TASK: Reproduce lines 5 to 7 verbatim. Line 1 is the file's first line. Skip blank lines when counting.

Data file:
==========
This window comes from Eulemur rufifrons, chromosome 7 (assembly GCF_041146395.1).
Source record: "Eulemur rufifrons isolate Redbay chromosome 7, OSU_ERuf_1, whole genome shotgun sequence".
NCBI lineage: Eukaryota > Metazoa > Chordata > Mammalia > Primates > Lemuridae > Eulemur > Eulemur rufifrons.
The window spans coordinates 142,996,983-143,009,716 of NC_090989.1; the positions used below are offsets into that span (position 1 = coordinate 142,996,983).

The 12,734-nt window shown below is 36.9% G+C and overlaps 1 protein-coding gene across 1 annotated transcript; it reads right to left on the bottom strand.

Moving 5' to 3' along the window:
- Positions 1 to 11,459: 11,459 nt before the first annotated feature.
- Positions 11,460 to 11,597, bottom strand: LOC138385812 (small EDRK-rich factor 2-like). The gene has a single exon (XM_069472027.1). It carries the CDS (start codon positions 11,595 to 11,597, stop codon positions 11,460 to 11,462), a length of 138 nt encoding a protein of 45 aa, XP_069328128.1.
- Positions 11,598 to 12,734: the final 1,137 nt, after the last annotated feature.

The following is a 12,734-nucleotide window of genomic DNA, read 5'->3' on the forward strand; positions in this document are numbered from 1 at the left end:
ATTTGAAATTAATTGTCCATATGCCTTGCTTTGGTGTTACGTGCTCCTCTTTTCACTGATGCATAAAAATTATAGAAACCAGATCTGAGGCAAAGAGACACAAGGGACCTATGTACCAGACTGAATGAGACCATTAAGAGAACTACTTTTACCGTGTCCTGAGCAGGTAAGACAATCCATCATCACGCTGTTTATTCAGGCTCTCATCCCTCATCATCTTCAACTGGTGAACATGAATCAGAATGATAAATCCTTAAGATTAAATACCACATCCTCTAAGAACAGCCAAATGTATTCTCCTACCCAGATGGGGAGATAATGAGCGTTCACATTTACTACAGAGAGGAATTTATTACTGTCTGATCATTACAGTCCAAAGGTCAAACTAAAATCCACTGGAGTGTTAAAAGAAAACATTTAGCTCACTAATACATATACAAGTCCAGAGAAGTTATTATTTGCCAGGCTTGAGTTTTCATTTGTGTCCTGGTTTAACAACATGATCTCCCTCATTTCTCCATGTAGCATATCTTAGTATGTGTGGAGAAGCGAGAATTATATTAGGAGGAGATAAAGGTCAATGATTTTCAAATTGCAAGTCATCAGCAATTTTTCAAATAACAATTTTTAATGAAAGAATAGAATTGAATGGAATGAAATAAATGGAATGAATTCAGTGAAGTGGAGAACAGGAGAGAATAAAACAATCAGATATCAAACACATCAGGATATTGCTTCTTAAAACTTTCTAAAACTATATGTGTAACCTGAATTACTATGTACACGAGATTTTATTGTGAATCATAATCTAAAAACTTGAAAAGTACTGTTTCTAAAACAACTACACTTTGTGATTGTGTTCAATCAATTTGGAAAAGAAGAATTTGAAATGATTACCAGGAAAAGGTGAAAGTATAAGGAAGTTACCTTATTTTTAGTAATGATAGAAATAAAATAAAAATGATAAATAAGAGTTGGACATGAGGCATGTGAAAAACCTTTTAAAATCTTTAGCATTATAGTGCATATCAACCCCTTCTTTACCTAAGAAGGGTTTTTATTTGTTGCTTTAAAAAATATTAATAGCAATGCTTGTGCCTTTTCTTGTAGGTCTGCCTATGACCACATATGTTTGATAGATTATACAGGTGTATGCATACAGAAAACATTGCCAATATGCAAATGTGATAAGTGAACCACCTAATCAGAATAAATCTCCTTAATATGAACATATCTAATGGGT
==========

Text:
The 12,734-nt window shown below is 36.9% G+C and overlaps 1 protein-coding gene across 1 annotated transcript; it reads right to left on the bottom strand.

Moving 5' to 3' along the window:
- Positions 1 to 11,459: 11,459 nt before the first annotated feature.